portfolios without exposing themselves and their members to unintended risk and to create a consistent baseline from which to build.
- regulation requires schemes to take further action on climate change
- there is reasonable evidence that climate is a particular concern for a significant proportion of the member population and campaigns such as ‘Make My Money Matter’ (which aim to increase awareness and engagement among members on ESG matters) will only make this more likely in future
- particular themes, or combinations of themes, offer attractive long term investment opportunities to enhance return. Thematic or impact strategies may not be right for all schemes and they are unlikely to be suitable as core investment holdings. But as complimentary satellite holdings that may further enhance ESG outcomes, improve risk and return characteristics and /or address member requirements, they may be attractive for some. For example, thematic climate strategies may be helpful where:
- Alternative (ESG tilted) asset classes. While there are not yet as wide a range of options available in this space and some characteristics (such as illiquidity) may be problematic for some, we expect to see growth in this area with more DC friendly solutions being developed in areas such as private debt, infrastructure and real estate.
Replacing existing or adding new strategies to portfolios will potentially be a big step forward and we believe will help improve outcomes. But truly incorporating ESG factors within the strategic asset allocation (SAA) approach employed as a default, may have as big, if not bigger, impact. Our work to develop Paris Agreement-aligned and climate-aware multi-asset portfolios for clients suggests that by evolving SAA policies to capture more of the opportunities and reduce long term risks it may be possible to not only deliver good retirement outcomes for members, but also improve outcomes for the planet.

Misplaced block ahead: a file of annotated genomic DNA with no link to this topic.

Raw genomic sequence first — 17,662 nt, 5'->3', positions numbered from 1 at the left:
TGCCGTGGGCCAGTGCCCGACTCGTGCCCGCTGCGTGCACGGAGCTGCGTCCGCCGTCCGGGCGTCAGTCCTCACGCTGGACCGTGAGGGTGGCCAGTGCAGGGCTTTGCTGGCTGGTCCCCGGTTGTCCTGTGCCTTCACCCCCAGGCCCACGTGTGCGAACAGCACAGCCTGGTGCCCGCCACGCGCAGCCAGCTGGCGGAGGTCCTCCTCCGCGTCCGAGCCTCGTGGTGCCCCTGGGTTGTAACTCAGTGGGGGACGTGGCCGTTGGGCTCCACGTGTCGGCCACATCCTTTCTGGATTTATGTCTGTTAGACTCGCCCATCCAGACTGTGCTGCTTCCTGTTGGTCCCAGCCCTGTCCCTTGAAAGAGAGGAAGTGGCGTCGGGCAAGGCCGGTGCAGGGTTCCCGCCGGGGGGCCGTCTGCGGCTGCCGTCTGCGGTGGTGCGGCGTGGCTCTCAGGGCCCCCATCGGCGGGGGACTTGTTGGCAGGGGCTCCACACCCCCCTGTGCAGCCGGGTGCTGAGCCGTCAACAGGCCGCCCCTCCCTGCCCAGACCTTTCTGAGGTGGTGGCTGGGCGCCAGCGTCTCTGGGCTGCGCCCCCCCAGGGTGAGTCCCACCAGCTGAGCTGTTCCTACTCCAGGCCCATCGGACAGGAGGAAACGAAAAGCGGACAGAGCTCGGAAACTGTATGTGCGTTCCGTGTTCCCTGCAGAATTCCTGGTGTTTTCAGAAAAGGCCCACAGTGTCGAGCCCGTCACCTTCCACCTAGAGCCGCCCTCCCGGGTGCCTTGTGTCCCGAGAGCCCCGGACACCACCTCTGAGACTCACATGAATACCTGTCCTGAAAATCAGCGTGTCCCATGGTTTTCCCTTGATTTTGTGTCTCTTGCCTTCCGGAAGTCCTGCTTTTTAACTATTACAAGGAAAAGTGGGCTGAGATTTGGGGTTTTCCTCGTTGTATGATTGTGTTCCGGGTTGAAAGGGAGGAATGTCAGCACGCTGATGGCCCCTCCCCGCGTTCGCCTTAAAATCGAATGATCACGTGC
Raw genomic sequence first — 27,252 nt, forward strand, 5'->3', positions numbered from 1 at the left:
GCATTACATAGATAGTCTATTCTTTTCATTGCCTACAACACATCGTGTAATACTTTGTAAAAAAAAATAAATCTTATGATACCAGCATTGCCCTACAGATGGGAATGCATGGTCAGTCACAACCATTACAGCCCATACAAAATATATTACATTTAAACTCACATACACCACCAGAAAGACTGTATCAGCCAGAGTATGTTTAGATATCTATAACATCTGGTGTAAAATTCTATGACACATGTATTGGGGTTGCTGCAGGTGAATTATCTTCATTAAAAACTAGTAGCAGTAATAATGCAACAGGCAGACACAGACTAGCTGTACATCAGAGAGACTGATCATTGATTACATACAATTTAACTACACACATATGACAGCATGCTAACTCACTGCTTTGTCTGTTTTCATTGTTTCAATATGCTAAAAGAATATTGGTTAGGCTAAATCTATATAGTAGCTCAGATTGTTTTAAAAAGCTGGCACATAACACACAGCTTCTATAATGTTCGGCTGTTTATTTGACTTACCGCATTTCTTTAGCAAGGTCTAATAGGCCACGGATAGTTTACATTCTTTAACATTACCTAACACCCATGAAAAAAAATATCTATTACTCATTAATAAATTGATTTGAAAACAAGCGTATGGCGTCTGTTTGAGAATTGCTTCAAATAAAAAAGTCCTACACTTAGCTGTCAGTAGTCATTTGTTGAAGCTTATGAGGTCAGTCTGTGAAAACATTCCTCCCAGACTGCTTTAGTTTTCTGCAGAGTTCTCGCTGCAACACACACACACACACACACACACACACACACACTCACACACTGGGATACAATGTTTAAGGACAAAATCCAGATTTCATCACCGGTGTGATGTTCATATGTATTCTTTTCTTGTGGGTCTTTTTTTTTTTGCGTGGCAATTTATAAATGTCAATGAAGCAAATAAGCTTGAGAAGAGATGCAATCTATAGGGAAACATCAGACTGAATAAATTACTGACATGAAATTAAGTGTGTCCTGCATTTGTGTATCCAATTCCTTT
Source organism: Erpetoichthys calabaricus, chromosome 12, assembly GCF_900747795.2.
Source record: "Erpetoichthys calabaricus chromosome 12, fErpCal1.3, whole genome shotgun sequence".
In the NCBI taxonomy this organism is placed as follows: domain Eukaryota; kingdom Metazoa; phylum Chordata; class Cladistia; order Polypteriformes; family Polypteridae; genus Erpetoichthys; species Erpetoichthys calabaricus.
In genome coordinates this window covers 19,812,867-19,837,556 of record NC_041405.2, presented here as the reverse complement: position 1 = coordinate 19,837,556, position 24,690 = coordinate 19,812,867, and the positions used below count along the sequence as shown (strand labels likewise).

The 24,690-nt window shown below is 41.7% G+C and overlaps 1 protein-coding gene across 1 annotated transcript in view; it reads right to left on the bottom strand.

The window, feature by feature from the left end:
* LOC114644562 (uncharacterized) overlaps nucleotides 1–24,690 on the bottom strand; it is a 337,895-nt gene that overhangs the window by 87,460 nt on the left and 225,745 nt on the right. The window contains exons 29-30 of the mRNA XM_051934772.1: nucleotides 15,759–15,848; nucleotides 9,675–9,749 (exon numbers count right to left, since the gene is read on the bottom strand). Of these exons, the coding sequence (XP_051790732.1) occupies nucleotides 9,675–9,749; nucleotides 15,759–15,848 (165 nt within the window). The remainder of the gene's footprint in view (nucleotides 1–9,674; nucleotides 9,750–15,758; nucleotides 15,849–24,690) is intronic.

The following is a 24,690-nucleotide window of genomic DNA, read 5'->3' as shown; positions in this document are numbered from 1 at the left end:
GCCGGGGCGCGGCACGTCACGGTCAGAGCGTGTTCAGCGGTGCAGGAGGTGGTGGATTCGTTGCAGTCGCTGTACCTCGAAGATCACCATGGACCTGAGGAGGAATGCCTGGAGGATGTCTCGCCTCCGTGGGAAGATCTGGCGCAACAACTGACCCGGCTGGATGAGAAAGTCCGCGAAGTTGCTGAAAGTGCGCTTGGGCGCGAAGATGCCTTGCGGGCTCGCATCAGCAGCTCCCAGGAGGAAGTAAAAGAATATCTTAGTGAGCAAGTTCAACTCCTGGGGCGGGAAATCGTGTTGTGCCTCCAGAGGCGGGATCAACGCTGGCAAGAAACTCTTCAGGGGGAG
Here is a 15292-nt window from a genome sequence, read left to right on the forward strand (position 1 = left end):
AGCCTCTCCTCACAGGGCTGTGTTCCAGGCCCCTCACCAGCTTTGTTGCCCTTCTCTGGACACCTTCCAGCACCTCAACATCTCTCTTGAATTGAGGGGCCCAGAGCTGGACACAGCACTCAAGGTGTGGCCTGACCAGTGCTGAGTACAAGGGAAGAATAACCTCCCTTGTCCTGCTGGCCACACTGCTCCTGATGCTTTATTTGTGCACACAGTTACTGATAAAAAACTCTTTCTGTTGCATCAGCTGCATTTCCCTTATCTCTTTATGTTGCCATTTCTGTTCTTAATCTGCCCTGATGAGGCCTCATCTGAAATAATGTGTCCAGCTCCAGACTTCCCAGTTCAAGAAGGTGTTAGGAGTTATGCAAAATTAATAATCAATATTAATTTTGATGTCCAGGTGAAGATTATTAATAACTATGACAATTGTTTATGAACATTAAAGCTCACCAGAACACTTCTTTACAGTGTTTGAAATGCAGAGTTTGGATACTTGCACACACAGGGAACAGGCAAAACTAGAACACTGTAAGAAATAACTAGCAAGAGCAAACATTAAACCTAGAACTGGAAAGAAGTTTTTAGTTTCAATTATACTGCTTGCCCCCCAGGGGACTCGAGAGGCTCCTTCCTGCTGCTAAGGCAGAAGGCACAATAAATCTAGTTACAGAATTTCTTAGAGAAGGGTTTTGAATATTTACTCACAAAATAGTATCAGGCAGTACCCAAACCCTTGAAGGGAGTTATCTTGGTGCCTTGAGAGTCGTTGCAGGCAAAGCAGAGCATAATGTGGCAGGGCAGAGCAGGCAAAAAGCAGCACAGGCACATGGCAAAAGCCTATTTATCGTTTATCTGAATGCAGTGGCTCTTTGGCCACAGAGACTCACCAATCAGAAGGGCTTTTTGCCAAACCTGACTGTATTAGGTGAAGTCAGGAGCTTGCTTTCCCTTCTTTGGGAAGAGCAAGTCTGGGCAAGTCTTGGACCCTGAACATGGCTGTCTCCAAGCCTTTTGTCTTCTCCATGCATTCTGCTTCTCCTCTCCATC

Our analysis suggests that improvements can be achieved through an evolution of the portfolio optimisation approach to incorporate ESG risk and climate opportunity factors into the development of strategic asset allocations and broadening the universe of asset classes utilised within the SAA.
Responsible investing is at the core of what we do The picture continues to evolve but we believe that it is becoming increasingly clear that the integration of ESG within defaults will be the new normal as growing member awareness of issues, along with changing regulatory demands, continues to drive fiduciaries to deliver defaults that improve outcomes for their members and the wider world. To this end, ESG solutions are very much at the heart of of Aberdeen Standard Investment’s development plans over the coming year as we continue on our journey to provide solutions that meet the expectations of DC members.
This article was featured in Pensions Aspects magazine September edition.